Monday, November 16, 2009

In 2005, Second Life and Linden Lab were both growing. For a company with a “no management”-mantra, communication and feedback were becoming a challenge. One of my tasks was to invent a new system for employees to give each other feedback, one that would be fun, so easy everyone would use it, and that would generate interesting aggregate information about how individuals and the company were doing.

The design that emerged was tipping.

Tipping — via an internal web tool — would be a positive-sum, transparent game, a way to publicly thank a fellow Linden for going above and beyond. Finding a crucial bug, crunching some extra numbers, helping you figure out the right person to take a question to. Think “Twitter plus $1.” The key was to make it a small amount of money, as a payment makes it real but you don’t want to distort behavior with meaningful payouts.

Tipping was designed to solve three problems: help Lindens know what their fellow employees were doing, generate aggregate data on connections within the company, and identify extreme outliers. It wasn’t clear to me if your tipping rank would be important, but it might be meaningful data if you were generally at the top or the bottom of the list.

Philip loved the idea and renamed it “The Love Machine.” He carved out some time and built the first prototype implementation in November of 2005. It was a serious hit and people started using it. As far as I know, it is still in use today.

So, it is with a crooked smile that I see Philip and Ryan naming their new company LoveMachine with a stated goal of selling The Love Machine to business. At Linden, Philip repeatedly demonstrated his vision is for organizations to operate without management. That by collecting and aggregating numbers, you can generate emergent organizations able to take on any problem and act efficiently based on ratings and ranks.

The challenges that emerge, of course, fall into three broad categories. First, we optimize for what we measure, so unless you know what you are measuring exactly aligns with business goals, there are going to be misalignments. At Linden, people wrote tools to make it easier to use The Love Machine by irc, chat, email, and the web. This created “pile-on voting”, where an employee would thank someone and other employees would also deliver love to the recipient. This made the amount of love received a function of the time of initial delivery and the communication channel used, which may or may not have been desired. Second, people don’t like just being numbers, they want to understand what they can do to improve, so while The Love Machine should provide additional context for peer and manager feedback, it clearly can’t replace those conversations. Finally, with a transparent system like the Love Machine, are those ranked at the top retained? Are employees who leave or who are fired near the bottom? If not, you may introduce more communication and management overhead rather than reduce it.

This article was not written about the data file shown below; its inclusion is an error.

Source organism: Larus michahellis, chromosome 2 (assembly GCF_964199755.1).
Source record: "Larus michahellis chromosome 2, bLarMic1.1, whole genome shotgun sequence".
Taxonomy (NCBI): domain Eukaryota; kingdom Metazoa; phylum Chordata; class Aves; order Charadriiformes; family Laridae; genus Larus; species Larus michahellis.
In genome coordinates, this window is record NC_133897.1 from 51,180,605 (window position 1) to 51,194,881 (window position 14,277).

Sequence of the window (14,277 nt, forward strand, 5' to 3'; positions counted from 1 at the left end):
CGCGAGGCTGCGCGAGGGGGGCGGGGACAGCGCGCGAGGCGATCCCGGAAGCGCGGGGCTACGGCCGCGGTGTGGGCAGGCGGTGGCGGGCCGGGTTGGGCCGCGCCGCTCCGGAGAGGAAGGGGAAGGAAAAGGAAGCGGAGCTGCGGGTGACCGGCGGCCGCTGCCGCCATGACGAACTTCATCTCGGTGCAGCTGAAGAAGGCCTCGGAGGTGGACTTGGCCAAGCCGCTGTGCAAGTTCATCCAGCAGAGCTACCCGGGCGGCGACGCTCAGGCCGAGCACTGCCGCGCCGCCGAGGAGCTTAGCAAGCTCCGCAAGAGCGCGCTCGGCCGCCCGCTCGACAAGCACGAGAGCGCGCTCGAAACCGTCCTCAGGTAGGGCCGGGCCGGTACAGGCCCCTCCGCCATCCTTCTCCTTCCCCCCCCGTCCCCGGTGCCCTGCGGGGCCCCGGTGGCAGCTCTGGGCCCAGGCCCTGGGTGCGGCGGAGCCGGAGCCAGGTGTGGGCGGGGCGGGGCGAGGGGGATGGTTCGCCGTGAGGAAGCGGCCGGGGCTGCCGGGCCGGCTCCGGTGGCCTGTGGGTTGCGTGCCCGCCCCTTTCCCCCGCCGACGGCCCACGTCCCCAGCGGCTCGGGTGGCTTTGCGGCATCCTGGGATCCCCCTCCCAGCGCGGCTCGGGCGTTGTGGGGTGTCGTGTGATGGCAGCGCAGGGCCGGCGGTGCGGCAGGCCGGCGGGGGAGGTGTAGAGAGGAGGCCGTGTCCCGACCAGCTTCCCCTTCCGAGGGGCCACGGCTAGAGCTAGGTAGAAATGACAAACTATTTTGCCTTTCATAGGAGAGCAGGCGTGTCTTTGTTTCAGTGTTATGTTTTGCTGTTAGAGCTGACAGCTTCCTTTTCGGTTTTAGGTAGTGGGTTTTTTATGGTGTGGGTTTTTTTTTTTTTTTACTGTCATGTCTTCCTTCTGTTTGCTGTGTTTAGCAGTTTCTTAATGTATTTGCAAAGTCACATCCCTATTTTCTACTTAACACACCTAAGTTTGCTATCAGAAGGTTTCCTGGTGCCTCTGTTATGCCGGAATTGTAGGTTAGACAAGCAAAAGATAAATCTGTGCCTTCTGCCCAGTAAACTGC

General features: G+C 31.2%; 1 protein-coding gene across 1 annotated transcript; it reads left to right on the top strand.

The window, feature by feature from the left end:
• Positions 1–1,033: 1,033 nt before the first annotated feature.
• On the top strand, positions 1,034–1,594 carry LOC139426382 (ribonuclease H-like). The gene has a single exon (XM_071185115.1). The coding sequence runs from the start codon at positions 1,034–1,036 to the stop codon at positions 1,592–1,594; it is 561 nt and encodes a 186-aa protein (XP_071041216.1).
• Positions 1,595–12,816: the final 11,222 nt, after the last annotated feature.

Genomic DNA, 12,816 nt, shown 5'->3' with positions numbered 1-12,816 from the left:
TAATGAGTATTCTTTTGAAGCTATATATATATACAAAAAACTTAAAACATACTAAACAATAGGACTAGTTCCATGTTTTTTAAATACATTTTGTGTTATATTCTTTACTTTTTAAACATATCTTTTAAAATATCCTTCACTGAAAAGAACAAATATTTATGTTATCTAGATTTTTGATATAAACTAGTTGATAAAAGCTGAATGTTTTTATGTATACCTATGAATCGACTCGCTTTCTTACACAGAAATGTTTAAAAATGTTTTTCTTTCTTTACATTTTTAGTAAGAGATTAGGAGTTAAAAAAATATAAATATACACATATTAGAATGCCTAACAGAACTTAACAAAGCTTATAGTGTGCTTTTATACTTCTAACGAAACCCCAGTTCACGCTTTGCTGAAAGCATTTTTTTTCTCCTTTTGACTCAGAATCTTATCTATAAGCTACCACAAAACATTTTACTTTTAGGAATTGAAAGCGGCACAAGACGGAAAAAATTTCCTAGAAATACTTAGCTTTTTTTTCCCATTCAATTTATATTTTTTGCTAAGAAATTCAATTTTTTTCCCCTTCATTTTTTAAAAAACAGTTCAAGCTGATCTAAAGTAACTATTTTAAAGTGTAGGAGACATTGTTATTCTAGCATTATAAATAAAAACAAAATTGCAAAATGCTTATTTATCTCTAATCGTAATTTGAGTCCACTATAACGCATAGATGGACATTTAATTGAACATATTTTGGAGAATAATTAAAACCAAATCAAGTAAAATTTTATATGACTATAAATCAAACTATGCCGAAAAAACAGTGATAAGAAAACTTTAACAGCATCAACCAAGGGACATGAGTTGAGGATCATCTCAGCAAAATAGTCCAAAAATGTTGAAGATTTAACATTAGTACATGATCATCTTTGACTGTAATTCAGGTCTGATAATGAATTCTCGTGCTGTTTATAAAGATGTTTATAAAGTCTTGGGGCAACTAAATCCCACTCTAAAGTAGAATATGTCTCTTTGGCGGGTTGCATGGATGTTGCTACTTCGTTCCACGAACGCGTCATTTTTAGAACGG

LoveMachine will have to correct these deficiencies. Moreover, LoveMachine must overcome the basic impedance mismatch of a tool like The Love Machine. Small companies will get excited about it — may already be excited since there is a Love Machine on Facebook — but may not be big enough to really need it. Big companies definitely need better tools for communication and feedback, but implementing solutions like The Love Machine is just the start of broader cultural change.

So it will be fun to watch Philip and Ryan. Clearly, they’re both going to be a lot happier building something early again, and the technology is straightforward. More importantly, Philip will be speaking from the heart when he talks about why companies need The Love Machine.

Congratulations and good luck, guys!

copyright © 2009-2014 Cory Ondrejka